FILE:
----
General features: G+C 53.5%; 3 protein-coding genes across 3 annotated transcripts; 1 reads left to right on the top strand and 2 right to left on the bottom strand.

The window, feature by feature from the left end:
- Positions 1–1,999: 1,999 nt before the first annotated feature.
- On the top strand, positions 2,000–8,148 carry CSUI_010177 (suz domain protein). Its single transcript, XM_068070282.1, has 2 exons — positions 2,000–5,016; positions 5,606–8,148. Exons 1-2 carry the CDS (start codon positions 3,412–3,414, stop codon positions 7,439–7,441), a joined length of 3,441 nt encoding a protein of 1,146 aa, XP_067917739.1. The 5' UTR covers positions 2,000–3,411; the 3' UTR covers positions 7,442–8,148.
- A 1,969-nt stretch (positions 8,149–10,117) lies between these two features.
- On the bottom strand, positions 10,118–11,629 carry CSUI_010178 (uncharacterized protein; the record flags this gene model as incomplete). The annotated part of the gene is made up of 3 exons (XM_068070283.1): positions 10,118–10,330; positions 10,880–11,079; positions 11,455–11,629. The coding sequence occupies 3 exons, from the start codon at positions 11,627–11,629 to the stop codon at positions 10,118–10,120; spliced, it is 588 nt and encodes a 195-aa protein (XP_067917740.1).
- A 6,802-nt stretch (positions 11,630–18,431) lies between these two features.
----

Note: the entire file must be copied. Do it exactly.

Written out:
General features: G+C 53.5%; 3 protein-coding genes across 3 annotated transcripts; 1 reads left to right on the top strand and 2 right to left on the bottom strand.

The window, feature by feature from the left end:
- Positions 1–1,999: 1,999 nt before the first annotated feature.
- On the top strand, positions 2,000–8,148 carry CSUI_010177 (suz domain protein). Its single transcript, XM_068070282.1, has 2 exons — positions 2,000–5,016; positions 5,606–8,148. Exons 1-2 carry the CDS (start codon positions 3,412–3,414, stop codon positions 7,439–7,441), a joined length of 3,441 nt encoding a protein of 1,146 aa, XP_067917739.1. The 5' UTR covers positions 2,000–3,411; the 3' UTR covers positions 7,442–8,148.
- A 1,969-nt stretch (positions 8,149–10,117) lies between these two features.
- On the bottom strand, positions 10,118–11,629 carry CSUI_010178 (uncharacterized protein; the record flags this gene model as incomplete). The annotated part of the gene is made up of 3 exons (XM_068070283.1): positions 10,118–10,330; positions 10,880–11,079; positions 11,455–11,629. The coding sequence occupies 3 exons, from the start codon at positions 11,627–11,629 to the stop codon at positions 10,118–10,120; spliced, it is 588 nt and encodes a 195-aa protein (XP_067917740.1).
- A 6,802-nt stretch (positions 11,630–18,431) lies between these two features.